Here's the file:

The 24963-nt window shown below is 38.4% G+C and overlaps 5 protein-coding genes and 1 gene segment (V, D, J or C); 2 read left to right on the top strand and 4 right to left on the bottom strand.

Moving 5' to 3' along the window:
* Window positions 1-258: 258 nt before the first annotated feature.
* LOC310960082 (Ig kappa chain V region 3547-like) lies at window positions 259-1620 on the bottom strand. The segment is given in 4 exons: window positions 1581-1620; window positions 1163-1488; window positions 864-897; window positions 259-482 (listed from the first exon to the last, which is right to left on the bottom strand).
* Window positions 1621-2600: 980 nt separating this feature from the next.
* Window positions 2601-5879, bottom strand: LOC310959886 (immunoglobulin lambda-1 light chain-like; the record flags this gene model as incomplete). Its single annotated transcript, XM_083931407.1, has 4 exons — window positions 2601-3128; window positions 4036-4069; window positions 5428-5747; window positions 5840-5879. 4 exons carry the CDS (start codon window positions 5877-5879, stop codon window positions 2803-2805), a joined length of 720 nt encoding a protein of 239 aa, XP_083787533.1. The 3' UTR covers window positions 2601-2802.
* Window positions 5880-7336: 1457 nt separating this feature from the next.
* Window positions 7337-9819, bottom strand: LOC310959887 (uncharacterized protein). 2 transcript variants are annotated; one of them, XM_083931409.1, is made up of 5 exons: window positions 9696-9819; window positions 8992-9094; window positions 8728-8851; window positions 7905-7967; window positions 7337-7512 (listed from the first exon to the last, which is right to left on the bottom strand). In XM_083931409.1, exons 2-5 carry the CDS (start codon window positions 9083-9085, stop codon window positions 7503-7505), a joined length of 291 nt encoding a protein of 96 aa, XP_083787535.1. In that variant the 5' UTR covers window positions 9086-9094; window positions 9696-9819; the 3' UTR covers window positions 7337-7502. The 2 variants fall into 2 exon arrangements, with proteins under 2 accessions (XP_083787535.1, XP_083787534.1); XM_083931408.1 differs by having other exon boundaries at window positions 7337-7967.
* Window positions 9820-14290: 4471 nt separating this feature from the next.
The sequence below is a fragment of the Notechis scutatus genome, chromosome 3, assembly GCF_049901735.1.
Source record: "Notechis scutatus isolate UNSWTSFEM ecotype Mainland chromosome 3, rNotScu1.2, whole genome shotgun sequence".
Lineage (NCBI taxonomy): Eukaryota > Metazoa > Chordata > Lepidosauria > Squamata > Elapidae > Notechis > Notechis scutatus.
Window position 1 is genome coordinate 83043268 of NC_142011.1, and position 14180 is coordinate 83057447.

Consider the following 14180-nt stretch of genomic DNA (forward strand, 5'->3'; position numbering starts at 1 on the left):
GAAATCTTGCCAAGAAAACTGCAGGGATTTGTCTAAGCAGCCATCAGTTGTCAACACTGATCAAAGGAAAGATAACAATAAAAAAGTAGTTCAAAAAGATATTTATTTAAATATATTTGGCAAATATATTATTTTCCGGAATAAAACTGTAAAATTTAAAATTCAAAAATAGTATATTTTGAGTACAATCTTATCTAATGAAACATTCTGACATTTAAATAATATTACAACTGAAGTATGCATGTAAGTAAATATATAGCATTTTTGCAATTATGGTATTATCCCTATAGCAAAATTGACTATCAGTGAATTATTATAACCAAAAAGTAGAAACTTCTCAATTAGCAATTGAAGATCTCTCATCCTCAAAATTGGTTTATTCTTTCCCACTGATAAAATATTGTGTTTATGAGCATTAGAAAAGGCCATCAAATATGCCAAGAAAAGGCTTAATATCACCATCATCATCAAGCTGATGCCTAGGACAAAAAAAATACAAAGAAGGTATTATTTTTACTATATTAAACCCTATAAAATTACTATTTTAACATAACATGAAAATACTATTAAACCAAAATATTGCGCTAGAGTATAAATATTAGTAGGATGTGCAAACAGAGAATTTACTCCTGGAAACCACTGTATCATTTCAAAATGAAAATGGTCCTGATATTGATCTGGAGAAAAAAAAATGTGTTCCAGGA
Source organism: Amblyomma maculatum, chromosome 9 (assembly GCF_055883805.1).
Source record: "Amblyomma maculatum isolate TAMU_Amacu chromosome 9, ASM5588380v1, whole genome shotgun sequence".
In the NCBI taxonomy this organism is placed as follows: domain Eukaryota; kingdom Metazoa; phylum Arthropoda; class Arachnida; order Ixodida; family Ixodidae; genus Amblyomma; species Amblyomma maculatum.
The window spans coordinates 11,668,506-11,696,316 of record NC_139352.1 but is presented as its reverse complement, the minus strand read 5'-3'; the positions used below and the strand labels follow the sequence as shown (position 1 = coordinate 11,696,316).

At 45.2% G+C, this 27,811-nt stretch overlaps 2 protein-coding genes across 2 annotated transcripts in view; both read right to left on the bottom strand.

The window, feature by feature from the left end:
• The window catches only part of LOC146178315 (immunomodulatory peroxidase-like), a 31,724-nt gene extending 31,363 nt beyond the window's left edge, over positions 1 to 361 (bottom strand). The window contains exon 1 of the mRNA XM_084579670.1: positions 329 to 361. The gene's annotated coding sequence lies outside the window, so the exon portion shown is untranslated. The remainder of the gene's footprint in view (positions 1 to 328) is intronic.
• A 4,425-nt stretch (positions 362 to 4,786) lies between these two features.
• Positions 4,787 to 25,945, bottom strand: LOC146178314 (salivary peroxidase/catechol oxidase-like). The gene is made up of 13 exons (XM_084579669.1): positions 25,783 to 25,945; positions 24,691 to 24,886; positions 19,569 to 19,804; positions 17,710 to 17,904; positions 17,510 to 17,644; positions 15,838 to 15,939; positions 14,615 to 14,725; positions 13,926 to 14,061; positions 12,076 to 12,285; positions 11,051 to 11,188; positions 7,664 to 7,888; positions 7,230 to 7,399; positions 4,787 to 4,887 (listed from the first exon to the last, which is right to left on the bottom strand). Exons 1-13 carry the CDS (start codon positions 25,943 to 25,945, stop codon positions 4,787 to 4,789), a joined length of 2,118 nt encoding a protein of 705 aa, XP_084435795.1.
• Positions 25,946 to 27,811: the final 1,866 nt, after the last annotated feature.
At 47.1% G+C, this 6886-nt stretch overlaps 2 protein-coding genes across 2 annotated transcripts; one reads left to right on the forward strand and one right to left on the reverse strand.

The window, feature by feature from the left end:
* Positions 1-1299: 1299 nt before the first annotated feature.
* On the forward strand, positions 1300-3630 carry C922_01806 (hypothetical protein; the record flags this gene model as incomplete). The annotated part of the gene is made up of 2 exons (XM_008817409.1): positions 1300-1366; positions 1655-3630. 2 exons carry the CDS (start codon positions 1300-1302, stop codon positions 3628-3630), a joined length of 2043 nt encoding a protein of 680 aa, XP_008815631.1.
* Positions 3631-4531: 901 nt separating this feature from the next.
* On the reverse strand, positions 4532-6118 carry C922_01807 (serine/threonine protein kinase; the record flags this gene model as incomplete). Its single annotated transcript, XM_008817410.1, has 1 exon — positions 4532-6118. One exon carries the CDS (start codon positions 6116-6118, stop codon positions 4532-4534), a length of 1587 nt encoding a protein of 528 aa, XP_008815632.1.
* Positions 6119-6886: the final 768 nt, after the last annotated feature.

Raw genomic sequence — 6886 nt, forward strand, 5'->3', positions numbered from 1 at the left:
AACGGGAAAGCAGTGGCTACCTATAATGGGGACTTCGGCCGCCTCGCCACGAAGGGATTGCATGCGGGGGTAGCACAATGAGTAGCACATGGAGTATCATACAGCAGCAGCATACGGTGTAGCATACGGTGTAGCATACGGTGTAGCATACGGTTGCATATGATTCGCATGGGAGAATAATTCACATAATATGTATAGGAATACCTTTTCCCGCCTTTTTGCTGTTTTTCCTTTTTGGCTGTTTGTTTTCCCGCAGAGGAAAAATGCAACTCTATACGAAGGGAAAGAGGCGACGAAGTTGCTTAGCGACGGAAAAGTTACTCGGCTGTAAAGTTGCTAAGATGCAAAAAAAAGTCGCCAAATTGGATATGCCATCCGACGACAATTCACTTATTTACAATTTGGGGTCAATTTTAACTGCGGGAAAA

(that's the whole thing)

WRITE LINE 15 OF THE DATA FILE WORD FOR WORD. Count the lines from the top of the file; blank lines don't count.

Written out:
GAAATCTTGCCAAGAAAACTGCAGGGATTTGTCTAAGCAGCCATCAGTTGTCAACACTGATCAAAGGAAAGATAACAATAAAAAAGTAGTTCAAAAAGATATTTATTTAAATATATTTGGCAAATATATTATTTTCCGGAATAAAACTGTAAAATTTAAAATTCAAAAATAGTATATTTTGAGTACAATCTTATCTAATGAAACATTCTGACATTTAAATAATATTACAACTGAAGTATGCATGTAAGTAAATATATAGCATTTTTGCAATTATGGTATTATCCCTATAGCAAAATTGACTATCAGTGAATTATTATAACCAAAAAGTAGAAACTTCTCAATTAGCAATTGAAGATCTCTCATCCTCAAAATTGGTTTATTCTTTCCCACTGATAAAATATTGTGTTTATGAGCATTAGAAAAGGCCATCAAATATGCCAAGAAAAGGCTTAATATCACCATCATCATCAAGCTGATGCCTAGGACAAAAAAAATACAAAGAAGGTATTATTTTTACTATATTAAACCCTATAAAATTACTATTTTAACATAACATGAAAATACTATTAAACCAAAATATTGCGCTAGAGTATAAATATTAGTAGGATGTGCAAACAGAGAATTTACTCCTGGAAACCACTGTATCATTTCAAAATGAAAATGGTCCTGATATTGATCTGGAGAAAAAAAAATGTGTTCCAGGA